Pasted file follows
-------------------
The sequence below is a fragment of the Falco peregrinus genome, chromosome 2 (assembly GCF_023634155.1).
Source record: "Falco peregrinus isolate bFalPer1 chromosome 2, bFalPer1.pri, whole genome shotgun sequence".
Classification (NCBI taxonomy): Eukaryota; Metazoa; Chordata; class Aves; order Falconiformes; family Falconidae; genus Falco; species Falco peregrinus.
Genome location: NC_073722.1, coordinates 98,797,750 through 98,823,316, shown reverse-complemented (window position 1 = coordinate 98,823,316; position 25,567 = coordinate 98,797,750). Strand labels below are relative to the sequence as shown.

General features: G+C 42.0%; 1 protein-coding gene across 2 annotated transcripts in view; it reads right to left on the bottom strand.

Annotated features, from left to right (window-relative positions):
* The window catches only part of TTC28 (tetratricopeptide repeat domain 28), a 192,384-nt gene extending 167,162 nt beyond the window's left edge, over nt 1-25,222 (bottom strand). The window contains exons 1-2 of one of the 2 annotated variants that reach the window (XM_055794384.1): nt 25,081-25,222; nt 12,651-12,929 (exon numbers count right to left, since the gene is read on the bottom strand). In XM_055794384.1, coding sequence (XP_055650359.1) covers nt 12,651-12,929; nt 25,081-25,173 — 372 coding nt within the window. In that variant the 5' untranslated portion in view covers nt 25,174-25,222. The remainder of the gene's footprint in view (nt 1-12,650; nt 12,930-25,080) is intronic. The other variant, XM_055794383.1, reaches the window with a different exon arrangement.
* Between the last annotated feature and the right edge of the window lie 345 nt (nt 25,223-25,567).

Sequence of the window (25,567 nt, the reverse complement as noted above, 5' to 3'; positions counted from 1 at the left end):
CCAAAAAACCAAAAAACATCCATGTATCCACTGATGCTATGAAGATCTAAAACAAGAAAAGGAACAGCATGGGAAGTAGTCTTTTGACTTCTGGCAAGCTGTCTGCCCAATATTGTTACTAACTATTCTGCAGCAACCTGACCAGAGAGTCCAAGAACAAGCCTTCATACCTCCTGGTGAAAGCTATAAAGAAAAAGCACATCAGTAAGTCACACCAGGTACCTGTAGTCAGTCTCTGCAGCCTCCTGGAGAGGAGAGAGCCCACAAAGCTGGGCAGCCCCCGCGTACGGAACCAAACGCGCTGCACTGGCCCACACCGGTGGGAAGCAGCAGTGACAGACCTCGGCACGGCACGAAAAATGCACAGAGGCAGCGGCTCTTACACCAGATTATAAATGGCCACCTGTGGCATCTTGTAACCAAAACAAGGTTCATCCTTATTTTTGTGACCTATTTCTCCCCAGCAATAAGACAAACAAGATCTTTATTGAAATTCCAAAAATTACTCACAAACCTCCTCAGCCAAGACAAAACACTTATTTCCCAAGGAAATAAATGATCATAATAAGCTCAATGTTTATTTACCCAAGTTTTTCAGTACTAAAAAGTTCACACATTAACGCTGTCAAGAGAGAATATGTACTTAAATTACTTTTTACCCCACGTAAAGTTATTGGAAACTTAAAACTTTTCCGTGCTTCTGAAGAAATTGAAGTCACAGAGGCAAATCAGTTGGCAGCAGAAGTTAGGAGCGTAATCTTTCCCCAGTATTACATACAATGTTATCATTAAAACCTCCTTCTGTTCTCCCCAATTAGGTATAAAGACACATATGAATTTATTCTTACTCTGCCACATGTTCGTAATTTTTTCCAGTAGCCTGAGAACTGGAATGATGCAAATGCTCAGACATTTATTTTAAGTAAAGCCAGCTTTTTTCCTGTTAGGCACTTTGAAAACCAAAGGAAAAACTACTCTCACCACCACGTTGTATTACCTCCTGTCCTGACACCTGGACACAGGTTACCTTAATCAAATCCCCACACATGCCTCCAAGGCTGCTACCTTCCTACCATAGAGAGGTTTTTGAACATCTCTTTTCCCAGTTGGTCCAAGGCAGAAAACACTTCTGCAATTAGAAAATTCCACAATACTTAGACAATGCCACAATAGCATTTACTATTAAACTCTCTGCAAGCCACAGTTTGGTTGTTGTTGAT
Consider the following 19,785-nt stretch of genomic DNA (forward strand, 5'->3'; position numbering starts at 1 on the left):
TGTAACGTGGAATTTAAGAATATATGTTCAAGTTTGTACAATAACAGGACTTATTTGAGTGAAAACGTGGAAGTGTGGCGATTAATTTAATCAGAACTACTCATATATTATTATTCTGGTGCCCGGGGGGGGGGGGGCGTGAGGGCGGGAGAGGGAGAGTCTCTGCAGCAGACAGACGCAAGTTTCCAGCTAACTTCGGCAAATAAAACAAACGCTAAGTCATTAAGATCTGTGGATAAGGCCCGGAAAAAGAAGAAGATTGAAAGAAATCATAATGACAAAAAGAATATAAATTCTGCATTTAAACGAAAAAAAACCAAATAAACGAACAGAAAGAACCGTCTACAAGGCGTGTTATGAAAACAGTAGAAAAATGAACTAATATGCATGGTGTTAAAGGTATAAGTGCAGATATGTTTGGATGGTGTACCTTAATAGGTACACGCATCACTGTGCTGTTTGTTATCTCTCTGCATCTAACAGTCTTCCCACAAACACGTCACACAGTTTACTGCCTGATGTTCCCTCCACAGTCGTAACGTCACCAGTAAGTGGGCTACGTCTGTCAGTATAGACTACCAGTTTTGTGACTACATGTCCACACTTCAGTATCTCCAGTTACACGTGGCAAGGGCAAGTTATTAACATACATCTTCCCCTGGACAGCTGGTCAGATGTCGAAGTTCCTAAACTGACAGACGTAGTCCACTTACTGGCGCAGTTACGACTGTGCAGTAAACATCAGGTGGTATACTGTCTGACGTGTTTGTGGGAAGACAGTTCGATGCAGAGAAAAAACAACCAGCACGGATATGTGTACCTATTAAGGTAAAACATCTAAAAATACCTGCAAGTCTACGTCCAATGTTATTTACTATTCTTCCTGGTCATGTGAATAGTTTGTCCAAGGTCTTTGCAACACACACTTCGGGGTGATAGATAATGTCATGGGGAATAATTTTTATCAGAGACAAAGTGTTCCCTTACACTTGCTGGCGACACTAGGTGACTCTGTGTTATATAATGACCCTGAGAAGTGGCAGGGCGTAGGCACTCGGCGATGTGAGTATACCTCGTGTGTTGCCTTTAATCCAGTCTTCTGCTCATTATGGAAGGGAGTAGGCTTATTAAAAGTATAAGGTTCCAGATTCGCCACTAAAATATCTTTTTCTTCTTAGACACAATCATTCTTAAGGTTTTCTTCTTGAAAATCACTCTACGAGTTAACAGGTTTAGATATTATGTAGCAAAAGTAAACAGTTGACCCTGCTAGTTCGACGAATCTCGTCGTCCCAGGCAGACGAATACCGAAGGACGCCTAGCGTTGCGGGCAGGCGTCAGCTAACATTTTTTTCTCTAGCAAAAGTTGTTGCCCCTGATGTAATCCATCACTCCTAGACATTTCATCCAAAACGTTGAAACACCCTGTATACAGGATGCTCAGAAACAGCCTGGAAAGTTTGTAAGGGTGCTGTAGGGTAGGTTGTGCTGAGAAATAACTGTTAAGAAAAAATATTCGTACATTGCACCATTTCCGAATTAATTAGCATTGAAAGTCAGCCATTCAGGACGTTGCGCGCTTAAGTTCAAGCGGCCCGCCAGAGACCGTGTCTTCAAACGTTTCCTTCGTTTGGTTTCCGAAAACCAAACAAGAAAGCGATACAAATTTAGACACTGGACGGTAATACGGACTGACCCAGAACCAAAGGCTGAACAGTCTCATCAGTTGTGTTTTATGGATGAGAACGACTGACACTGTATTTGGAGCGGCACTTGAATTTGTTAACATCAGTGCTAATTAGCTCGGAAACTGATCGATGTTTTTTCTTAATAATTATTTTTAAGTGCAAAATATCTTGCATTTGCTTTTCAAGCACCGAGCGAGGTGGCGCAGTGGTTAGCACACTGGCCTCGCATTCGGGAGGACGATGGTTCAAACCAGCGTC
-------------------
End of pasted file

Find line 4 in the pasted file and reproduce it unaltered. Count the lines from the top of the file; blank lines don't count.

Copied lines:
Genome location: NC_073722.1, coordinates 98,797,750 through 98,823,316, shown reverse-complemented (window position 1 = coordinate 98,823,316; position 25,567 = coordinate 98,797,750). Strand labels below are relative to the sequence as shown.